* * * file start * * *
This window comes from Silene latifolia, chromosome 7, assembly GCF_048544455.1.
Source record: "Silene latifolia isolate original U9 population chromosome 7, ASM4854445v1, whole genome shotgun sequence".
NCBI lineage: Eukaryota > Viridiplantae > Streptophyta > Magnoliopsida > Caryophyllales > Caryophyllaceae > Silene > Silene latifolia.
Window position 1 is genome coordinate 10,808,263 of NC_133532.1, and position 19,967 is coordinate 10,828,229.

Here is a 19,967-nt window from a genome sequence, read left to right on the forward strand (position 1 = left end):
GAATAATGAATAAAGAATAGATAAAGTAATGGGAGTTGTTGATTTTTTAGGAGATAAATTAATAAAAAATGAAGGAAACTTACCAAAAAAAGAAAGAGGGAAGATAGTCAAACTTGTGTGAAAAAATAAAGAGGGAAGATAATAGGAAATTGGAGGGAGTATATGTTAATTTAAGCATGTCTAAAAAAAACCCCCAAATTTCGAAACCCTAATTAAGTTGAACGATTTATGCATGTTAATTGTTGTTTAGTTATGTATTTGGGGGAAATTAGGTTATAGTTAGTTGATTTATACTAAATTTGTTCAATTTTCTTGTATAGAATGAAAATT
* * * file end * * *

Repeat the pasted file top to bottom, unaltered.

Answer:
This window comes from Silene latifolia, chromosome 7, assembly GCF_048544455.1.
Source record: "Silene latifolia isolate original U9 population chromosome 7, ASM4854445v1, whole genome shotgun sequence".
NCBI lineage: Eukaryota > Viridiplantae > Streptophyta > Magnoliopsida > Caryophyllales > Caryophyllaceae > Silene > Silene latifolia.
Window position 1 is genome coordinate 10,808,263 of NC_133532.1, and position 19,967 is coordinate 10,828,229.

Here is a 19,967-nt window from a genome sequence, read left to right on the forward strand (position 1 = left end):
GAATAATGAATAAAGAATAGATAAAGTAATGGGAGTTGTTGATTTTTTAGGAGATAAATTAATAAAAAATGAAGGAAACTTACCAAAAAAAGAAAGAGGGAAGATAGTCAAACTTGTGTGAAAAAATAAAGAGGGAAGATAATAGGAAATTGGAGGGAGTATATGTTAATTTAAGCATGTCTAAAAAAAACCCCCAAATTTCGAAACCCTAATTAAGTTGAACGATTTATGCATGTTAATTGTTGTTTAGTTATGTATTTGGGGGAAATTAGGTTATAGTTAGTTGATTTATACTAAATTTGTTCAATTTTCTTGTATAGAATGAAAATT